filetype plugin on       " may already be in your .vimrc

augroup pencil
  autocmd!
  autocmd FileType markdown,mkd call pencil#init()
  autocmd FileType text         call pencil#init()
augroup END

You can initialize several prose-oriented plugins together:

augroup pencil
  autocmd!
  autocmd FileType markdown,mkd call pencil#init()
                            \ | call lexical#init()
                            \ | call litecorrect#init()
                            \ | call textobj#quote#init()
                            \ | call textobj#sentence#init()
augroup END

For a list of other prose-oriented plugins, consult the See also section below.

Hard line breaks or soft line wrap?

Coders will have the most experience with the former, and writers the latter. But whatever your background, chances are that you must contend with both conventions. This plugin doesn't force you to choose a side—you can configure each buffer independently.

In most cases you can set a default to suit your preference and let auto-detection figure out what to do.

let g:pencil#wrapModeDefault = 'soft'   " default is 'hard'

augroup pencil
  autocmd!
  autocmd FileType markdown,mkd call pencil#init()
  autocmd FileType text         call pencil#init({'wrap': 'hard'})
augroup END

In the example above, for files of type markdown this plugin will auto-detect the line wrap approach, with soft line wrap as the default.

For files of type text, it will initialize with hard line breaks, even if auto-detect might suggest soft line wrap.

Commands

You can enable, disable, and toggle pencil as a command:

  • Pencil - initialize pencil with auto-detect for the current buffer
  • NoPencil (or PencilOff) - removes navigation mappings and restores buffer to global settings
  • TogglePencil (or PencilToggle) - if on, turns off; if off, initializes with auto-detect

Because auto-detect might not work as intended, you can invoke a command to set the behavior for the current buffer:

  • SoftPencil (or PencilSoft) - initialize pencil with soft line wrap mode
  • HardPencil (or PencilHard) - initialize pencil with hard line break mode (and Vim’s autoformat)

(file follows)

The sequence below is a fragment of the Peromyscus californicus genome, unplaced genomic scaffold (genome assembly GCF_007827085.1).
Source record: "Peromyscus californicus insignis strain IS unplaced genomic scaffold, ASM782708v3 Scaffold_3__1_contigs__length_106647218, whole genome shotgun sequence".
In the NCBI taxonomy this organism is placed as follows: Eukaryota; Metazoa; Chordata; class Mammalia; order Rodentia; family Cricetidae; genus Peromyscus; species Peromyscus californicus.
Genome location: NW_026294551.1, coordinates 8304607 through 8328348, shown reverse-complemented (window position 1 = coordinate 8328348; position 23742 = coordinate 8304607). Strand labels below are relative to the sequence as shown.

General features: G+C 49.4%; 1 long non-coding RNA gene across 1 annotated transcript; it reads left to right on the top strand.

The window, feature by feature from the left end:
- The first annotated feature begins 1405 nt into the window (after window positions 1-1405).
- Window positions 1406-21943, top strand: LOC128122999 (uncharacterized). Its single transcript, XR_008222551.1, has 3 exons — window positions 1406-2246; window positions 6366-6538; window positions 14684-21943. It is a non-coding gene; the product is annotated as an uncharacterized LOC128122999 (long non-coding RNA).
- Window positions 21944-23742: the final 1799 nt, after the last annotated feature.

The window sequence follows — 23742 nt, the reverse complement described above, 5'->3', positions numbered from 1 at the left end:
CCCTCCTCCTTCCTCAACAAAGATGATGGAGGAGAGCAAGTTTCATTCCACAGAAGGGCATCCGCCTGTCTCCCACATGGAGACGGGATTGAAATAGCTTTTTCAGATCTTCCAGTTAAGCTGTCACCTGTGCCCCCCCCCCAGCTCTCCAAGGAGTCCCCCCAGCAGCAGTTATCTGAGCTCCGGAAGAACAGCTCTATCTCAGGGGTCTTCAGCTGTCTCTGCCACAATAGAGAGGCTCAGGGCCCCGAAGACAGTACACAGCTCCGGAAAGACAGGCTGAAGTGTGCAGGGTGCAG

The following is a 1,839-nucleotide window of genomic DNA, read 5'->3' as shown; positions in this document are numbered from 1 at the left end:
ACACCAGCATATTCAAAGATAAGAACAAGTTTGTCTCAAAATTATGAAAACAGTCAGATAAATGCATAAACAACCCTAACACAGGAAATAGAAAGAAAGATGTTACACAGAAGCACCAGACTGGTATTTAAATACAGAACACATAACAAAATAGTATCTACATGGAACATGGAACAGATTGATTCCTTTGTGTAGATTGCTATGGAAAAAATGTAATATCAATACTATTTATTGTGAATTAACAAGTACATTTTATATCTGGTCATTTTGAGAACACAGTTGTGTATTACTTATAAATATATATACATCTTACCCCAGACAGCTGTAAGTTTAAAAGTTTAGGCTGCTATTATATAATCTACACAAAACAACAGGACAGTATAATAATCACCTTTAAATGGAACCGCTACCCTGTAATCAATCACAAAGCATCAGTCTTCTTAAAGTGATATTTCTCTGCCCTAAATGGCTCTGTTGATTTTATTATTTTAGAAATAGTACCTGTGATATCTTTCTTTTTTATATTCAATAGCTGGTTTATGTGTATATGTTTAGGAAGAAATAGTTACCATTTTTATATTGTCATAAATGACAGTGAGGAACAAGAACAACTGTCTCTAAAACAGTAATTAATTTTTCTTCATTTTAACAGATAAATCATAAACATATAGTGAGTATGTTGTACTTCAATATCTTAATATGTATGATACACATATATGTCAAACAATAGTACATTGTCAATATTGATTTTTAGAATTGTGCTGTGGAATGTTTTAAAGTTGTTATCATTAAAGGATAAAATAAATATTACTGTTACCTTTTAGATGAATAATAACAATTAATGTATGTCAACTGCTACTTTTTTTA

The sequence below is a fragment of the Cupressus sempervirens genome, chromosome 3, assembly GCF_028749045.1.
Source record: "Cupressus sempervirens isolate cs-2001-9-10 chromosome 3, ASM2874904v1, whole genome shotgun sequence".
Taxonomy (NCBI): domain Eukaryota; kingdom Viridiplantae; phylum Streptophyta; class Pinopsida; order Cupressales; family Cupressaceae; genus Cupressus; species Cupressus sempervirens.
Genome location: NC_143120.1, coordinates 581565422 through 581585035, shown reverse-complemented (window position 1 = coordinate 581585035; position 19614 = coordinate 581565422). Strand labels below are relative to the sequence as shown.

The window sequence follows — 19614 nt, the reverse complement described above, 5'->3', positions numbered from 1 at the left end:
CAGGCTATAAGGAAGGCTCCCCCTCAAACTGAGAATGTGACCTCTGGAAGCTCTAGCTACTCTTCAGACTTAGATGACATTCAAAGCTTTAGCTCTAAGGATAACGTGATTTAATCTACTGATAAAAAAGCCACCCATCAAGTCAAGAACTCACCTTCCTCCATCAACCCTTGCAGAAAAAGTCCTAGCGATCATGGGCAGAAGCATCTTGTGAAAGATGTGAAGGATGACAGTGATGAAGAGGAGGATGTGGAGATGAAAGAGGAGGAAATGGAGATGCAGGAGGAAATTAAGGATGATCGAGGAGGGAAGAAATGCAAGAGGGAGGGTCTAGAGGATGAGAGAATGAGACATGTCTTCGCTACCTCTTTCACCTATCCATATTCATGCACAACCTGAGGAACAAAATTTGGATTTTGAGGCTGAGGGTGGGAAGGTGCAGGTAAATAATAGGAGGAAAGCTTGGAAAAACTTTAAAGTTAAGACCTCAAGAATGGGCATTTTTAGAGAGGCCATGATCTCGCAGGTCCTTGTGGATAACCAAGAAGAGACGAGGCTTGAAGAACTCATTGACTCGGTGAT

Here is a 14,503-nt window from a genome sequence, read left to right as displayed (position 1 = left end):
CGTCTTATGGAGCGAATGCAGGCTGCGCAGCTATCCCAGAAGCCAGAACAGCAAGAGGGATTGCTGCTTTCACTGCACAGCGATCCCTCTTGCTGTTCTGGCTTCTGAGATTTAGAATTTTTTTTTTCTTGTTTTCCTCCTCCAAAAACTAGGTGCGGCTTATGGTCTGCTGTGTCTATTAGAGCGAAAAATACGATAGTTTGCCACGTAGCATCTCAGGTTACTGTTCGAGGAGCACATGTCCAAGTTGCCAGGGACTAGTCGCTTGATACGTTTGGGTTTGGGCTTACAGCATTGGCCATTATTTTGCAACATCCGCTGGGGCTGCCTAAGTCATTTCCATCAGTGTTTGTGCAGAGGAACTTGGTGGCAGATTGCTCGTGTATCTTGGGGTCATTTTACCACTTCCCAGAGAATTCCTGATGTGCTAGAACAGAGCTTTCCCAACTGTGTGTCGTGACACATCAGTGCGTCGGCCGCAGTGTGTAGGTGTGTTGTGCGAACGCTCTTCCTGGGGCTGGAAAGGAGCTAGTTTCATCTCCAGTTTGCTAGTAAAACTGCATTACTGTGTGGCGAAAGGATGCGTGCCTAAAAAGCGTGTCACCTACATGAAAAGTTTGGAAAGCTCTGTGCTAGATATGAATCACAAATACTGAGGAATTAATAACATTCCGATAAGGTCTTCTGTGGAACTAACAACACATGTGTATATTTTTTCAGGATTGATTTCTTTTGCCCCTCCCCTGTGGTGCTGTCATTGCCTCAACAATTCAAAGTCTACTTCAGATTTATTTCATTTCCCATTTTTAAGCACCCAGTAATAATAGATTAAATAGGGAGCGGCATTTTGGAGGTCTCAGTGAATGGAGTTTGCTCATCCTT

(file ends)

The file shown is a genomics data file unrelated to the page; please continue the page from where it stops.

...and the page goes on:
Automatic formatting

The ‘autoformat’ feature affects HardPencil (hard line break) mode only.

When inserting text while in HardPencil mode, Vim’s autoformat feature will be enabled by default and can offer many of the same benefits as soft line wrap.

One useful exception (aka 'blacklisting'): if used with popular prose-oriented syntax plugins, pencil will not enable autoformat when you enter Insert mode from inside a code block or table. (See the advanced section below for more details on the blacklisting feature.)

Where you need to manually enable/disable autoformat for the current buffer, you can do so with a command:

  • PFormat - allows autoformat to be enabled (if not blacklisted)
  • PFormatOff - prevents autoformat from enabling (blacklist all)
  • PFormatToggle - toggle to allow if off, etc.

To set the default behavior, add to your .vimrc:

let g:pencil#autoformat = 1      " 0=manual, 1=auto (def)

You can override this default during initialization, as in:

augroup pencil
  autocmd!
  autocmd FileType text call pencil#init({'wrap': 'hard', 'autoformat': 0})
  ...
augroup END

...where by default, files of type text will use hard line endings, but with autoformat disabled.

Optionally, you can map a key in your .vimrc to toggle Vim's autoformat:

noremap <buffer> <silent> <F7> :<C-u>PFormatToggle<cr>
inoremap <buffer> <silent> <F7> <C-o>:PFormatToggle<cr>

Manual formatting

Note that you need not rely on Vim’s autoformat exclusively and can manually reformat paragraphs with standard Vim commands:

  • gqip or gwip - format current paragraph
  • vipJ - unformat (i.e., join all lines with hard line breaks) in current paragraph
  • ggVGgq or :g/^/norm gqq - format all paragraphs in buffer
  • :%norm vipJ - unformat all paragraphs in buffer